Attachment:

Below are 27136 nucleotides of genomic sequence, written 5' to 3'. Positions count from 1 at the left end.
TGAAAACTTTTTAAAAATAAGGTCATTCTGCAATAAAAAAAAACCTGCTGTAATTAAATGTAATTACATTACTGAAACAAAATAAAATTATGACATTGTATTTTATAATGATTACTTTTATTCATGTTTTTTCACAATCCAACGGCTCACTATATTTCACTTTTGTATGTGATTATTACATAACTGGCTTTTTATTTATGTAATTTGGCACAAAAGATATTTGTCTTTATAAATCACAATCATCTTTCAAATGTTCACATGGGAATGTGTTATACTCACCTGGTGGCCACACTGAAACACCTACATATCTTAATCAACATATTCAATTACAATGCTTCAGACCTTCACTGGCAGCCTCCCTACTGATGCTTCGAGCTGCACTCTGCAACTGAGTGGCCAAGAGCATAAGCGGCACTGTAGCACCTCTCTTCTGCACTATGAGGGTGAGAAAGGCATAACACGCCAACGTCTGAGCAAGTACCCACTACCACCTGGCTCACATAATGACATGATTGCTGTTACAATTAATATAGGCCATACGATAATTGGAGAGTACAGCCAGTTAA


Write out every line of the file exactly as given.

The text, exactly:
Below are 27136 nucleotides of genomic sequence, written 5' to 3'. Positions count from 1 at the left end.
TGAAAACTTTTTAAAAATAAGGTCATTCTGCAATAAAAAAAAACCTGCTGTAATTAAATGTAATTACATTACTGAAACAAAATAAAATTATGACATTGTATTTTATAATGATTACTTTTATTCATGTTTTTTCACAATCCAACGGCTCACTATATTTCACTTTTGTATGTGATTATTACATAACTGGCTTTTTATTTATGTAATTTGGCACAAAAGATATTTGTCTTTATAAATCACAATCATCTTTCAAATGTTCACATGGGAATGTGTTATACTCACCTGGTGGCCACACTGAAACACCTACATATCTTAATCAACATATTCAATTACAATGCTTCAGACCTTCACTGGCAGCCTCCCTACTGATGCTTCGAGCTGCACTCTGCAACTGAGTGGCCAAGAGCATAAGCGGCACTGTAGCACCTCTCTTCTGCACTATGAGGGTGAGAAAGGCATAACACGCCAACGTCTGAGCAAGTACCCACTACCACCTGGCTCACATAATGACATGATTGCTGTTACAATTAATATAGGCCATACGATAATTGGAGAGTACAGCCAGTTAA